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Licensing a Pilot for Night Flying
Since the ability to pilot a plane flying at night is so important, most countries require those operating aircraft at a commercial capacity to receive training in night flying. This training includes specialized objectives that enable a pilot to understand the effects of night flying. Those seeking Private Pilots Licenses (PPL) can obtain extensions for night flying, although this is not mandatory. On the other hand, a person seeking a Commercial Pilot License (CPL) or Airline Transport Pilot License (ATPL) are required to receive this training. The parameters and requirements, however, vary greatly depending on the country, including the amount of time trained on the concept.
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Considerations for Flying at Night
In order to fly at night, aircraft are generally required to stock additional equipment aboard the plane for emergency situations such as weather conditions. All navigational and position lighting must be in proper working order and a full emergency kit must be in place aboard the craft. In addition, all planes flying during nighttime hours are required to be fueled fully as a contingency. Certain rules are also in place depending on the nation regarding the height of plane operation. Prior to operation, pilots are also required to make a check of all ground-based navigational facilities en route to the destination. This helps to prevent problems and ensures that any situations that may arise can be addressed in a timely and appropriate manner.
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Importance of Knowing Your Destination and Route
Some of the most important considerations to remember when piloting a plane flying at night is to understand the pathway to the ultimate destination. The effects of night flying are responsible for a large number of aviation accidents every year, particularly amongst smaller passenger planes. For example, if the plane is to fly near or over water, certain precautions need to be taken in the event of an emergency water landing. Especially during nighttime conditions, water landings are often safer than attempting an on-land landing due to a lack of visibility. This means that life jackets need to be stocked aboard the aircraft, with a special note to make sure there are enough for each passenger and crew member. Most fatalities in water landings occur after the plane has touched down and a person drowns from a lack of a life preserver.
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Effects on the Human Eye
The most important factor to remember about night flying is the simple reactions of human eyes when attempting to operate at night. Since people are not nocturnal, eyes do not function at complete capacity during a lack of light. Eyes use two types of receptors to detect light: rods and cones. During the daytime, cones are used to see color-sensitive light in a process known as photopic vision. Rods are used in low light conditions in the process of scotopic vision. With scotopic vision, one does not readily see color, impacting the ability of a pilot to see different features while flying.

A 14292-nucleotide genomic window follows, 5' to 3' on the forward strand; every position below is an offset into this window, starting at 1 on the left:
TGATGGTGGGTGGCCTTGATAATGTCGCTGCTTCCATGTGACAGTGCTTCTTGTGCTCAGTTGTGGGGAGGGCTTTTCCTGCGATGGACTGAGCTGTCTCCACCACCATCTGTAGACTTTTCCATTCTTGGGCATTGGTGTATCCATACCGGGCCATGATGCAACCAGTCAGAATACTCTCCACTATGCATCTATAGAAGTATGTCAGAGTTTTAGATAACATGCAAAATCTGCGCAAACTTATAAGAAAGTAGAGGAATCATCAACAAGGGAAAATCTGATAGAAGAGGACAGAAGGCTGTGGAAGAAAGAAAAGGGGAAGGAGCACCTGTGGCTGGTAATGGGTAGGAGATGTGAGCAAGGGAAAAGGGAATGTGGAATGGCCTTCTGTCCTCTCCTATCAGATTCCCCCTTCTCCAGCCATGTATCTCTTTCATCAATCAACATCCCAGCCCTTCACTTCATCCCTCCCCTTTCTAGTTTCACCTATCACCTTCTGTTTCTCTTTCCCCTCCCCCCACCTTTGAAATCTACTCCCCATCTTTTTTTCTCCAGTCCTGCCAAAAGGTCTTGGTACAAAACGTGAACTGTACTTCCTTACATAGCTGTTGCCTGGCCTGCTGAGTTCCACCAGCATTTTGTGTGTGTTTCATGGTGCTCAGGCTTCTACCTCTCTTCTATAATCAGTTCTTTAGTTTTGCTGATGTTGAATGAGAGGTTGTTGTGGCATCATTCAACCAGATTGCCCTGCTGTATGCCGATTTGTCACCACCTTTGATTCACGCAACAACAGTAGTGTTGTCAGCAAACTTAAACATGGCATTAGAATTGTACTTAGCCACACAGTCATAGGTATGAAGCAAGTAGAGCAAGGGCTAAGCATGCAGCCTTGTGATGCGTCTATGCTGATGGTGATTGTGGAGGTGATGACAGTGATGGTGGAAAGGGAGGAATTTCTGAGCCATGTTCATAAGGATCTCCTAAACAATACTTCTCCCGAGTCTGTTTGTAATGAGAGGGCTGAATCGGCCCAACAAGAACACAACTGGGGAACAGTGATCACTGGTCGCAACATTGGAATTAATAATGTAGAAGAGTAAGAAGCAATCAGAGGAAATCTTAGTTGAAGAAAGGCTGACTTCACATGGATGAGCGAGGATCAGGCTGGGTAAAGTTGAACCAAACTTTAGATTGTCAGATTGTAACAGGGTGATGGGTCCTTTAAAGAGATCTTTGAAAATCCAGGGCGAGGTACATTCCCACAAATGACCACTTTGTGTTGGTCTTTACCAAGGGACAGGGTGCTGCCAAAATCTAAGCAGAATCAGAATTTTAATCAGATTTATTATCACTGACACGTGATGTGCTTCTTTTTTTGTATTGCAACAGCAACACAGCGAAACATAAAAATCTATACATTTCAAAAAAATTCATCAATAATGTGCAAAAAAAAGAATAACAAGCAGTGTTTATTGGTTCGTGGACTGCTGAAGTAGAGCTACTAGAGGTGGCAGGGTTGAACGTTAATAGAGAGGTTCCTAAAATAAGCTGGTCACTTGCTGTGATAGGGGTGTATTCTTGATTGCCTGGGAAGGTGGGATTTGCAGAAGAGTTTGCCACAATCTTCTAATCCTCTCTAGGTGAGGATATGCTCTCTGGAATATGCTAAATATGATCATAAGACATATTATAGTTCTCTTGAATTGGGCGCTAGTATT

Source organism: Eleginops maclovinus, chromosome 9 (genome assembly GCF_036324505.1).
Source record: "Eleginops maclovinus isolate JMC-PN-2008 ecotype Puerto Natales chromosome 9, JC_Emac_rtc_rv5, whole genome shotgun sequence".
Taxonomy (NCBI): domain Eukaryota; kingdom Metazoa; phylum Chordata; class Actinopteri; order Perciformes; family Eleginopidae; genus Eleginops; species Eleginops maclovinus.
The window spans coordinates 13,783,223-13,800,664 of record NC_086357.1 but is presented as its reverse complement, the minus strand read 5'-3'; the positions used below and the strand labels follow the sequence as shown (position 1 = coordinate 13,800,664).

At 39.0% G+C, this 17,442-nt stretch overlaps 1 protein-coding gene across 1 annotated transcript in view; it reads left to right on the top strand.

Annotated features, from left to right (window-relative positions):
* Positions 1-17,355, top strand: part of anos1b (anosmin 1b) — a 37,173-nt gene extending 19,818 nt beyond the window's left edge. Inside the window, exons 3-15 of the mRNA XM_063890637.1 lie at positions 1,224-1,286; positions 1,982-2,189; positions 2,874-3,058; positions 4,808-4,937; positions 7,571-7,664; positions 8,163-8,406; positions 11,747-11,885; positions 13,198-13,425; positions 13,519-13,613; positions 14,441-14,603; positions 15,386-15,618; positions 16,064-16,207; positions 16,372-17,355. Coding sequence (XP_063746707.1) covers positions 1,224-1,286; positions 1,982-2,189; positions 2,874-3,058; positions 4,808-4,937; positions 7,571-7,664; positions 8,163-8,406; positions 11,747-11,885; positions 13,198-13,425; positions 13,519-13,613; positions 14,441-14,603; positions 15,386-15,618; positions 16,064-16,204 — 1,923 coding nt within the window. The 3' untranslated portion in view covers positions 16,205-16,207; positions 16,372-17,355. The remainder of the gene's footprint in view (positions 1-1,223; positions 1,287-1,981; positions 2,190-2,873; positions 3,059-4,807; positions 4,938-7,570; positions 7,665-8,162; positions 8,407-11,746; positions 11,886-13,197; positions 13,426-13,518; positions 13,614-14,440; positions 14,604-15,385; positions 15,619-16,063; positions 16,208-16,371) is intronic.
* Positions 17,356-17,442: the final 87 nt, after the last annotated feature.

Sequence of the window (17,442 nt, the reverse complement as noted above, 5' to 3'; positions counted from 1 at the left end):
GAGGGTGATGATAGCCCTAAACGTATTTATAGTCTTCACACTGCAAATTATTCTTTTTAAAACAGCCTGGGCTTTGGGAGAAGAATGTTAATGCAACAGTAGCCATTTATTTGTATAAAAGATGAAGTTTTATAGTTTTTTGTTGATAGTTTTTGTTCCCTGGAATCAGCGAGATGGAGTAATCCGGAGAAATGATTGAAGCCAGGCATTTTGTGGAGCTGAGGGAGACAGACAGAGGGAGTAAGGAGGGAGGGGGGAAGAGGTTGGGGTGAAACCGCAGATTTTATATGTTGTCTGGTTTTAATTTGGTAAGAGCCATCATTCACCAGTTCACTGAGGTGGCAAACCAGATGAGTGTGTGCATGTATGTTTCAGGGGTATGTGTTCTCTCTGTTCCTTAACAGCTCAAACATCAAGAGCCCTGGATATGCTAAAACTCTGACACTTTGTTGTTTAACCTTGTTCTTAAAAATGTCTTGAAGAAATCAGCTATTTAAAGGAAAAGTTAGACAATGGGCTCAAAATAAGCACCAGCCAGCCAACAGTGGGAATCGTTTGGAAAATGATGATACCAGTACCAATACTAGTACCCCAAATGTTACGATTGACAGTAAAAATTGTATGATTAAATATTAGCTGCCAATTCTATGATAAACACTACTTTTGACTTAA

In order to accomplish the necessary adaptations for proper night flying, the eye needs to make adjustments. First, the pupil allows more light to enter the eye. This increases as the pilot spends more time flying at night. At the same time, the cones cease to function and the rods take over nearly all vision duties using a pigment called rhodopsin, also known as visual purple.
According to research, one of the best things a pilot can do before flying at night is to prepare for duty in an environment with red light.
Although piloting a plane flying at night can be dangerous, many adaptations both physically and technically ensure these situations have the best chances for success. The effects of night flying impact nearly all aspects of aviation procedures, but with proper training and good planning, a flight can be handled with minimal issues.
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"Night Flying" Aviation Knowledge: http://aviationknowledge.wikidot.com/aviation:night-flying
"Night Flight Briefing" Birmingham Airport Anti-Noise Group: http://www.bhamantinoise.org.uk/night_dec.htm
"Preparation is the Key to a Successful Night Flight" AOPA: http://www.aopa.org/asf/hotspot/articles/5079.html
"Night Flying Safety" AV Web: http://www.avweb.com/news/airman/190849-1.html
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Night Plane. (Supplied by ramonbaile at Flickr; Creative Commons 2.0; http://www.flickr.com/photos/ramonbaile/2843107713/)